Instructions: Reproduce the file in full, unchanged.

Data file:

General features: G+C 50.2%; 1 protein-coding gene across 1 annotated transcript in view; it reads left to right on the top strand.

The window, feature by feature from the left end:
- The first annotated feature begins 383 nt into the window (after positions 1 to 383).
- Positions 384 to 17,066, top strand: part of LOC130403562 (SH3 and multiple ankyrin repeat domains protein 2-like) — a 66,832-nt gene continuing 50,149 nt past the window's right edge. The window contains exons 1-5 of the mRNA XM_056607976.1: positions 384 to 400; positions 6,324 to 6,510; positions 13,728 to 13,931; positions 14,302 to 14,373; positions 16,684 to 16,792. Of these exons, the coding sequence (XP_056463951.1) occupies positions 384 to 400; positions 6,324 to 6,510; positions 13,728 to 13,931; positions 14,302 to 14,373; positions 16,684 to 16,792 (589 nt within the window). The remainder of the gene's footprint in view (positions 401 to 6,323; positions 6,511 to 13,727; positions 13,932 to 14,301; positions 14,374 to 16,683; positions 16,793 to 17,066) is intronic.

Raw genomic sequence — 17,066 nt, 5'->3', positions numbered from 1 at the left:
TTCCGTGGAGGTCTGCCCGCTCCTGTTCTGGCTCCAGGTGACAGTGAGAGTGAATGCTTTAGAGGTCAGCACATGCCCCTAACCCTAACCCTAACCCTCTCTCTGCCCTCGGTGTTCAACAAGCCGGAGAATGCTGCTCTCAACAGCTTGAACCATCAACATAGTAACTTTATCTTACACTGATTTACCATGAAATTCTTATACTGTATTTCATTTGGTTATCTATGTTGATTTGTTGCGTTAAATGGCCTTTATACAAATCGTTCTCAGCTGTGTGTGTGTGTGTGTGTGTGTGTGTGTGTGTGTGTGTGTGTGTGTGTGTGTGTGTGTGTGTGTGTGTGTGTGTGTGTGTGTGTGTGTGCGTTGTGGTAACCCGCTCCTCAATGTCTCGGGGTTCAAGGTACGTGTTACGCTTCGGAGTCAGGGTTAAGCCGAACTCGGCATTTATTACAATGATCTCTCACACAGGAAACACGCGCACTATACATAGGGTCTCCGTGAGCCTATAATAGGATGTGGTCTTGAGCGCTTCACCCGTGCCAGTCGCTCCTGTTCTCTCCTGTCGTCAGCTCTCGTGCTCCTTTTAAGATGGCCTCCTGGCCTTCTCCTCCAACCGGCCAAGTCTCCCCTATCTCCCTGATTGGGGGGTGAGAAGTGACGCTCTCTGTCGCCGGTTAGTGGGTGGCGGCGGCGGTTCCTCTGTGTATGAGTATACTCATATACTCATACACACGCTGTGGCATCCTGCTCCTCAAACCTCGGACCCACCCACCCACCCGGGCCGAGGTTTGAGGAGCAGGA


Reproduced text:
General features: G+C 50.2%; 1 protein-coding gene across 1 annotated transcript in view; it reads left to right on the top strand.

The window, feature by feature from the left end:
- The first annotated feature begins 383 nt into the window (after positions 1 to 383).
- Positions 384 to 17,066, top strand: part of LOC130403562 (SH3 and multiple ankyrin repeat domains protein 2-like) — a 66,832-nt gene continuing 50,149 nt past the window's right edge. The window contains exons 1-5 of the mRNA XM_056607976.1: positions 384 to 400; positions 6,324 to 6,510; positions 13,728 to 13,931; positions 14,302 to 14,373; positions 16,684 to 16,792. Of these exons, the coding sequence (XP_056463951.1) occupies positions 384 to 400; positions 6,324 to 6,510; positions 13,728 to 13,931; positions 14,302 to 14,373; positions 16,684 to 16,792 (589 nt within the window). The remainder of the gene's footprint in view (positions 401 to 6,323; positions 6,511 to 13,727; positions 13,932 to 14,301; positions 14,374 to 16,683; positions 16,793 to 17,066) is intronic.

Raw genomic sequence — 17,066 nt, 5'->3', positions numbered from 1 at the left:
TTCCGTGGAGGTCTGCCCGCTCCTGTTCTGGCTCCAGGTGACAGTGAGAGTGAATGCTTTAGAGGTCAGCACATGCCCCTAACCCTAACCCTAACCCTCTCTCTGCCCTCGGTGTTCAACAAGCCGGAGAATGCTGCTCTCAACAGCTTGAACCATCAACATAGTAACTTTATCTTACACTGATTTACCATGAAATTCTTATACTGTATTTCATTTGGTTATCTATGTTGATTTGTTGCGTTAAATGGCCTTTATACAAATCGTTCTCAGCTGTGTGTGTGTGTGTGTGTGTGTGTGTGTGTGTGTGTGTGTGTGTGTGTGTGTGTGTGTGTGTGTGTGTGTGTGTGTGTGTGTGTGTGTGCGTTGTGGTAACCCGCTCCTCAATGTCTCGGGGTTCAAGGTACGTGTTACGCTTCGGAGTCAGGGTTAAGCCGAACTCGGCATTTATTACAATGATCTCTCACACAGGAAACACGCGCACTATACATAGGGTCTCCGTGAGCCTATAATAGGATGTGGTCTTGAGCGCTTCACCCGTGCCAGTCGCTCCTGTTCTCTCCTGTCGTCAGCTCTCGTGCTCCTTTTAAGATGGCCTCCTGGCCTTCTCCTCCAACCGGCCAAGTCTCCCCTATCTCCCTGATTGGGGGGTGAGAAGTGACGCTCTCTGTCGCCGGTTAGTGGGTGGCGGCGGCGGTTCCTCTGTGTATGAGTATACTCATATACTCATACACACGCTGTGGCATCCTGCTCCTCAAACCTCGGACCCACCCACCCACCCGGGCCGAGGTTTGAGGAGCAGGA